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The only successful candidate to run by petition for Harvard's Board of Overseers took her seat among the 30 members of the University's governing body for the first time this weekend.
Gay W. Seidman '78, who ran for the board on a pro-divestment platform, said that although the University administration opposed her campaign, fellow overseers expressed their support for her at the year's first meetings.
"I was pleasantly surprised by how graciously everyone greeted me," Seidman said last night. But the Berkeley graduate student in sociology added, "I arrived late because I was terrified."
Along with two other alumni, Seidman became a candidate for the board last spring by submitting petitions to the University. Normally candidates for the board are nominated by a University committee.
Harvard's more than 200,000 alumni elect the Overseers to their six-year term through mailed ballots. Set up by the University charter, the board technically oversees the Harvard Corporation, but has concentrated on reviewing University academic policy in recent years.
Although Seidman and her fellow candidates were not the first graduates in Harvard history to run for the board by petition, their campaign met with stiff opposition from University officials, including President Derek C. Bok.
A letter which was included in the official election packet sent to alumni said that voting for specific issue candidates would alter the nature of the board. The letter was signed by former Overseer president Joan T. Bok '51, no relation to Derek.
But a month after the election packets had been sent out it was revealed that the letter had actually been written by Derek Bok, who asked the overseer president to sign it.
The letter and the controversy surrounding itsauthor led several alumni to file a complaint withthe Massachusetts Attorney General, charging thatthe election had been conducted fraudently. Theattorney general's office is still looking intothe charges.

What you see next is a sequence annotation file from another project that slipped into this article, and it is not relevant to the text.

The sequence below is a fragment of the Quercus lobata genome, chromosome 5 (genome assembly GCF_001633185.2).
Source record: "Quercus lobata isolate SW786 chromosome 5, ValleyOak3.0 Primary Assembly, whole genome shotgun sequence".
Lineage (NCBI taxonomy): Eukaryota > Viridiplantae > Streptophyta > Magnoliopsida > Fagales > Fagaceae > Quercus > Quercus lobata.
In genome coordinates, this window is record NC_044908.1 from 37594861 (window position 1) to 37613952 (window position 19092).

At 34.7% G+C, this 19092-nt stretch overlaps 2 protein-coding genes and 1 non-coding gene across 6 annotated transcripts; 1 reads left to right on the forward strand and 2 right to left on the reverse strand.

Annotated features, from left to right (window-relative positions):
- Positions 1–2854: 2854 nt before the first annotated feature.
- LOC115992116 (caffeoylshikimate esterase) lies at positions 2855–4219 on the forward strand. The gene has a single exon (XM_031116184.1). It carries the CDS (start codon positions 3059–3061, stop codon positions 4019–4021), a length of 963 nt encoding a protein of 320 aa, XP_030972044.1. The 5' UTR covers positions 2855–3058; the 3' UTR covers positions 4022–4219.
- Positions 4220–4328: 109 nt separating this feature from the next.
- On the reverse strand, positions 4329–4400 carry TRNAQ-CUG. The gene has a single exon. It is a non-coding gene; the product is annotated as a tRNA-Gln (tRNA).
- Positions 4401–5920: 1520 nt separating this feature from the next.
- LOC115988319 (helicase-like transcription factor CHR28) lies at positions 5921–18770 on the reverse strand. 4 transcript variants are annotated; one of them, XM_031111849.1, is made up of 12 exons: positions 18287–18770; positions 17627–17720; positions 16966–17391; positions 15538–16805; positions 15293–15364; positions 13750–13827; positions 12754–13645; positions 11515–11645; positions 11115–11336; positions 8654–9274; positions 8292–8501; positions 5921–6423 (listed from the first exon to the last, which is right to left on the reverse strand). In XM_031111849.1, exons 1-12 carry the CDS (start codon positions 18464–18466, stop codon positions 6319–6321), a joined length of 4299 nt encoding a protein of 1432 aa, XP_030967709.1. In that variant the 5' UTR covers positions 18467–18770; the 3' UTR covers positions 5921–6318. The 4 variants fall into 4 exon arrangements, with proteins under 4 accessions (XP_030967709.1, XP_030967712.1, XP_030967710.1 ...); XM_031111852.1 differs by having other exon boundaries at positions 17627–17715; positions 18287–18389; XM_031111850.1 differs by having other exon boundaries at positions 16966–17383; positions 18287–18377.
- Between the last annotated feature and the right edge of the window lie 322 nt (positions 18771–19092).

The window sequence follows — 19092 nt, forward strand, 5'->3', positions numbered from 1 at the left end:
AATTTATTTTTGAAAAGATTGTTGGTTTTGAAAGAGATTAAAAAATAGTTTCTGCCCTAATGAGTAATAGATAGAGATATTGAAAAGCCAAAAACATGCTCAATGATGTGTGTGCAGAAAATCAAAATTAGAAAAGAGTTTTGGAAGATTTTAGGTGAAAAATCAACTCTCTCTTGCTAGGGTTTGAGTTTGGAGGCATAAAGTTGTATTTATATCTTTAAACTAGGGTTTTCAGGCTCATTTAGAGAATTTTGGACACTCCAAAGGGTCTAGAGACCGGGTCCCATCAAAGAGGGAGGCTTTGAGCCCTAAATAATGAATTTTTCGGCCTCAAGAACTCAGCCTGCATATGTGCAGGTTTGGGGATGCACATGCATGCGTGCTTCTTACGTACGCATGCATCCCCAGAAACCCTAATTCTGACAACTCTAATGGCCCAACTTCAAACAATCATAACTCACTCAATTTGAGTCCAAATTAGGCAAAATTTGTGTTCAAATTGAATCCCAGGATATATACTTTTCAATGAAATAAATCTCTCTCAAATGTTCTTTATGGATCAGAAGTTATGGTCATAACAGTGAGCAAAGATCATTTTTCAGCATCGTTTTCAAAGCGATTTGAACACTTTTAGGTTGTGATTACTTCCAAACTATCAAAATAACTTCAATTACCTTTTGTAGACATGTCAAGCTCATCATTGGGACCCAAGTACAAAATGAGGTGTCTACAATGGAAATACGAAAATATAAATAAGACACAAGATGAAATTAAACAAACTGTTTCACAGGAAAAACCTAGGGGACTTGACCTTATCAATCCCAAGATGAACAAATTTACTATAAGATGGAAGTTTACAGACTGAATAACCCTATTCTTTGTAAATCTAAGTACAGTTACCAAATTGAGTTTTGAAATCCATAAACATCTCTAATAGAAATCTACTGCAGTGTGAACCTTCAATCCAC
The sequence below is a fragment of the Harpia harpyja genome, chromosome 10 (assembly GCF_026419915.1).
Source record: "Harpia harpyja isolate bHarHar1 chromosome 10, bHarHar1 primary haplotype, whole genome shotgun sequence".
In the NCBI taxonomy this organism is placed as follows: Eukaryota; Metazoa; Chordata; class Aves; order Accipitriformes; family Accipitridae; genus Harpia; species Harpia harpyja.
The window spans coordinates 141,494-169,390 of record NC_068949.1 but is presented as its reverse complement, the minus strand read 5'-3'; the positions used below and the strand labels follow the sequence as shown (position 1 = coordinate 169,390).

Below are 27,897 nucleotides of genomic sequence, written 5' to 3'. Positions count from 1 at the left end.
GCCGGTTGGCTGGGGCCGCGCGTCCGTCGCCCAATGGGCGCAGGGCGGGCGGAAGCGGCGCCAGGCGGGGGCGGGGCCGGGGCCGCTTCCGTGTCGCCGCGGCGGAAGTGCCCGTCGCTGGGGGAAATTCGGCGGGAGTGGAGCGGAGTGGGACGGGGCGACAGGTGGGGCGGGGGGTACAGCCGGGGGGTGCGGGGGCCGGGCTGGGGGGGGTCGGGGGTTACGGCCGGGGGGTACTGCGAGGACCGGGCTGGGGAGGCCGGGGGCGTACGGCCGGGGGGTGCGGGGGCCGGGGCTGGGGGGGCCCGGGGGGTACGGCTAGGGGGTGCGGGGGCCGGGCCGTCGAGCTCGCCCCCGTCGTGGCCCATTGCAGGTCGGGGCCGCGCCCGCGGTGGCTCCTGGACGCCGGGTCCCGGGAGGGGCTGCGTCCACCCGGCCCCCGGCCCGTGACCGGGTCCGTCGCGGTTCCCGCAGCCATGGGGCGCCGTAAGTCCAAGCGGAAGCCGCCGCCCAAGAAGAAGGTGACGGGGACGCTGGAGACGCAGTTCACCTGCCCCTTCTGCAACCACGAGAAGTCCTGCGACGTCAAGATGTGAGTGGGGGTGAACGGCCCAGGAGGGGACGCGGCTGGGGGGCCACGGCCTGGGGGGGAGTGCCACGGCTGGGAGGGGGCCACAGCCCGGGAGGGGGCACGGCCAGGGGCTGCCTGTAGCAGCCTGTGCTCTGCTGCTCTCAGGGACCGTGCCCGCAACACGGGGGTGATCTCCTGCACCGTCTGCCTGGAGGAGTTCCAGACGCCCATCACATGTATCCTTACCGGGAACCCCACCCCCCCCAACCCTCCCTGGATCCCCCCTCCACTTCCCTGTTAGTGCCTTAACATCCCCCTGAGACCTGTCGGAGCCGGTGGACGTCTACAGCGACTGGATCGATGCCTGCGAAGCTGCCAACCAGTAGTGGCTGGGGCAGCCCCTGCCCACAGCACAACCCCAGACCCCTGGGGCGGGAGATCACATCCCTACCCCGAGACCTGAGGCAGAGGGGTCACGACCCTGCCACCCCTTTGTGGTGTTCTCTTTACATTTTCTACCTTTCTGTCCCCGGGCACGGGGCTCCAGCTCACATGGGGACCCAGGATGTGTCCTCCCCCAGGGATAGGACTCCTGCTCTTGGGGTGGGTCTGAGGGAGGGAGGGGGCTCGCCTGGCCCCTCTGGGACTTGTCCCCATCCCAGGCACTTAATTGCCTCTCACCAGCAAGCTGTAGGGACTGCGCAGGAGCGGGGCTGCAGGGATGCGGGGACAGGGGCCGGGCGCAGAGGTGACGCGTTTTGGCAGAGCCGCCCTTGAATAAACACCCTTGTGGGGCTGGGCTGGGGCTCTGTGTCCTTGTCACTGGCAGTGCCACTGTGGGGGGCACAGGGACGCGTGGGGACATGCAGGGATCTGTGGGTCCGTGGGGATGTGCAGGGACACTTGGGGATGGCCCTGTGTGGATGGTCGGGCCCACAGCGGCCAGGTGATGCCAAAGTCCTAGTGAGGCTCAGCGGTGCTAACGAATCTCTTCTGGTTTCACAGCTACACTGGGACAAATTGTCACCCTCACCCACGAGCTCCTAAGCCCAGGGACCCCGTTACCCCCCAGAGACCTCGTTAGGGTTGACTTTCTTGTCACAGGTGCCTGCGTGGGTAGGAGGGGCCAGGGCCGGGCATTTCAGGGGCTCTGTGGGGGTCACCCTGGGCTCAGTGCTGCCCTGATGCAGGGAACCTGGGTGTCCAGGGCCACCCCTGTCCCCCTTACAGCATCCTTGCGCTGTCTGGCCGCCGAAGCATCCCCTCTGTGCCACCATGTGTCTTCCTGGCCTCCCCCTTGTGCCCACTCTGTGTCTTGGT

Seidman said that running for overseers is "aperfectly reasonable way to affect change atHarvard."
A group of graduates called Alumni AgainstApartheid have said that they will run sixcandidates by petition for all the overseers spotsopening up this year. These candidates will run ona platform for divestment.
Despite Harvard's recent announcement that itwill divest of one-third of its holdings in SouthAfrica, Seidman said the divestment issue is stillvery much alive.
"This divestment only covers companies thatdirectly supply the South African police andmilitary," Seidman said of the announcement ofdivestment. The University said it was selling the$150 million in stocks and bonds because thecompanies sold "strategic goods" to the SouthAfrican government.
"But there is no way Harvard can discover howsomething which is sold to South African agenciesis used," Seidman said, adding that the Pretoriagovernment has a policy to amass strategic goodsthrough agencies not involved in apartheidactivities.
Seidman said that Harvard cannot remain linkedto companies doing business in South Africabecause the country "is one which is under an ironfist.
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